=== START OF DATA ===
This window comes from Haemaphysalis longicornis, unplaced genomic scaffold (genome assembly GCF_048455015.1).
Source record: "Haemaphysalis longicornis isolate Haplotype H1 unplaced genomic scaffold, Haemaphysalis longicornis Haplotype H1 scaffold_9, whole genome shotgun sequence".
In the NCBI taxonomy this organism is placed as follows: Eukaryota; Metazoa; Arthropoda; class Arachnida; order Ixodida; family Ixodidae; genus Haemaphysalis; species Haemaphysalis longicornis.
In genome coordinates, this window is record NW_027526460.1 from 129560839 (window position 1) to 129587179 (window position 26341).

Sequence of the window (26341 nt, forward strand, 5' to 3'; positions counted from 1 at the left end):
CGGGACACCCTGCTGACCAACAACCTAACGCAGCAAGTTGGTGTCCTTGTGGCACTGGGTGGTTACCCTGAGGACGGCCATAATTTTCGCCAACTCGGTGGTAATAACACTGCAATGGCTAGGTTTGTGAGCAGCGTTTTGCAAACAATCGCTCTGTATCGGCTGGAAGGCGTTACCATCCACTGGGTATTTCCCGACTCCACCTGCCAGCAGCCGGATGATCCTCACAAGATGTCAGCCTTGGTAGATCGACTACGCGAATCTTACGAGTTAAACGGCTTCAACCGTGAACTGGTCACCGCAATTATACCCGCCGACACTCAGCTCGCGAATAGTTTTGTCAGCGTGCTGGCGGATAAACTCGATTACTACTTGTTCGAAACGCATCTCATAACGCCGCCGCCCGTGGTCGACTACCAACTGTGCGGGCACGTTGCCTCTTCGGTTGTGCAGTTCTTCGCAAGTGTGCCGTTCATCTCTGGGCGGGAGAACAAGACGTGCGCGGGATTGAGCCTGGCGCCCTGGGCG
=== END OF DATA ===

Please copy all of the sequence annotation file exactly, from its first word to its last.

This window comes from Haemaphysalis longicornis, unplaced genomic scaffold (genome assembly GCF_048455015.1).
Source record: "Haemaphysalis longicornis isolate Haplotype H1 unplaced genomic scaffold, Haemaphysalis longicornis Haplotype H1 scaffold_9, whole genome shotgun sequence".
In the NCBI taxonomy this organism is placed as follows: Eukaryota; Metazoa; Arthropoda; class Arachnida; order Ixodida; family Ixodidae; genus Haemaphysalis; species Haemaphysalis longicornis.
In genome coordinates, this window is record NW_027526460.1 from 129560839 (window position 1) to 129587179 (window position 26341).

Sequence of the window (26341 nt, forward strand, 5' to 3'; positions counted from 1 at the left end):
CGGGACACCCTGCTGACCAACAACCTAACGCAGCAAGTTGGTGTCCTTGTGGCACTGGGTGGTTACCCTGAGGACGGCCATAATTTTCGCCAACTCGGTGGTAATAACACTGCAATGGCTAGGTTTGTGAGCAGCGTTTTGCAAACAATCGCTCTGTATCGGCTGGAAGGCGTTACCATCCACTGGGTATTTCCCGACTCCACCTGCCAGCAGCCGGATGATCCTCACAAGATGTCAGCCTTGGTAGATCGACTACGCGAATCTTACGAGTTAAACGGCTTCAACCGTGAACTGGTCACCGCAATTATACCCGCCGACACTCAGCTCGCGAATAGTTTTGTCAGCGTGCTGGCGGATAAACTCGATTACTACTTGTTCGAAACGCATCTCATAACGCCGCCGCCCGTGGTCGACTACCAACTGTGCGGGCACGTTGCCTCTTCGGTTGTGCAGTTCTTCGCAAGTGTGCCGTTCATCTCTGGGCGGGAGAACAAGACGTGCGCGGGATTGAGCCTGGCGCCCTGGGCG